New research out of the Lillehei Heart Institute at the University of Minnesota shows that by turning on just a single gene, Mesp1, different cell types including the heart, blood and muscle can be created from stem cells. The study was published in the journal Cell Stem Cell.
“Previous research indicated that this gene was the 'master regulator' for development of the heart, and that its activity prevented the differentiation of other cell types,” says Michael Kyba, associate professor in the University of Minnesota Medical School Department of Pediatrics and a Lillehei endowed scholar. “Our work reveals that this gene acts differently, and that it plays a role in the development of blood and skeletal muscle as well. The outcome depends on the chemical signals that cells expressing this factor sense in their environment.”
The research was conducted in the Kyba Lab by lead author Sunny Chan, a postdoctoral associate in the lab.
Stem cell researchers have been trying to generate different cell types for regenerative medicine for years. The gene Mesp1 was particularly interesting to cardiac researchers because it was believed to be a master regulator, sitting at the pinnacle of a gene hierarchy driving cardiac differentiation, blocking the differentiation of other cell types.
However, this research turns that assumption on its head.
A carefully designed study, aimed at understanding precisely what Mesp1 does at different points in time as stem cells develop, revealed that the gene can do so much more than previously thought.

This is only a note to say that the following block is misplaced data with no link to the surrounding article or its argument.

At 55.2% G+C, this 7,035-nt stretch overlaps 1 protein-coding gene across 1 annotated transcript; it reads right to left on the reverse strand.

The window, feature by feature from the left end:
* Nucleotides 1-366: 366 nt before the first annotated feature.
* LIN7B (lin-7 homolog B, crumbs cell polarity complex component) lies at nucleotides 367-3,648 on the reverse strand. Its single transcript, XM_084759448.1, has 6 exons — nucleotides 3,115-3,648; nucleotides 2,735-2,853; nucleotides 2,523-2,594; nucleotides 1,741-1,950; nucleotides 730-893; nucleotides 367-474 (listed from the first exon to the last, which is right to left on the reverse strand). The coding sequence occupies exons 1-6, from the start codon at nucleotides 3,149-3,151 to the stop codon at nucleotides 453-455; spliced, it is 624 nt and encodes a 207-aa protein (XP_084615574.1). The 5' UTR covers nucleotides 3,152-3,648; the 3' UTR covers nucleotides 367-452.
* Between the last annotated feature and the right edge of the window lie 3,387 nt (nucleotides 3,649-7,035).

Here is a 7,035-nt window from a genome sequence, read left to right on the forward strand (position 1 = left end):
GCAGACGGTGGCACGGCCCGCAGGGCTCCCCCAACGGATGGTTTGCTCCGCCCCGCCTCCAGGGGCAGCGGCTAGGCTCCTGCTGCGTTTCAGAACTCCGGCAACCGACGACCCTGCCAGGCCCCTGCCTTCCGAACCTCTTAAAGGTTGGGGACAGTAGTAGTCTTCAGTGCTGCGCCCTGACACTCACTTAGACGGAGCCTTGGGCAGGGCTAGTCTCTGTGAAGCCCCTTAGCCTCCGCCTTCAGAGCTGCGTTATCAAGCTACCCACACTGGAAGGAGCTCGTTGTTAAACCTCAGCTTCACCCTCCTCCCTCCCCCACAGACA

By turning Mesp1 on and off at specific time windows and fine-tuning the culture environment, stem cells can be coached to become not just heart cells, but also blood and muscle cells.
“This is totally out of the blue, but our discovery brings some conflicting findings about Mesp1 together,” says Chan. “Some previous studies reported Mesp1 could not make heart cells in certain contexts. We now know why.”
The Kyba team further shows Mesp1 is present in the cells that go on to become adult stem cells in the bone marrow which form new blood cells, and stem cells in the skeletal muscles, which form new muscle fibers.
“We are amazed at what a single gene can do,” says Chan. “By understanding what Mesp1 does, we are more likely to make different cell types from stem cells more efficiently. We are one step closer to using stem cell technology for regenerative medicine.”
Funding for this study was provided by National Institutes for Health (NIH) grants, along with contributions from the American Heart Association-Jon Holden DeHaan Foundation.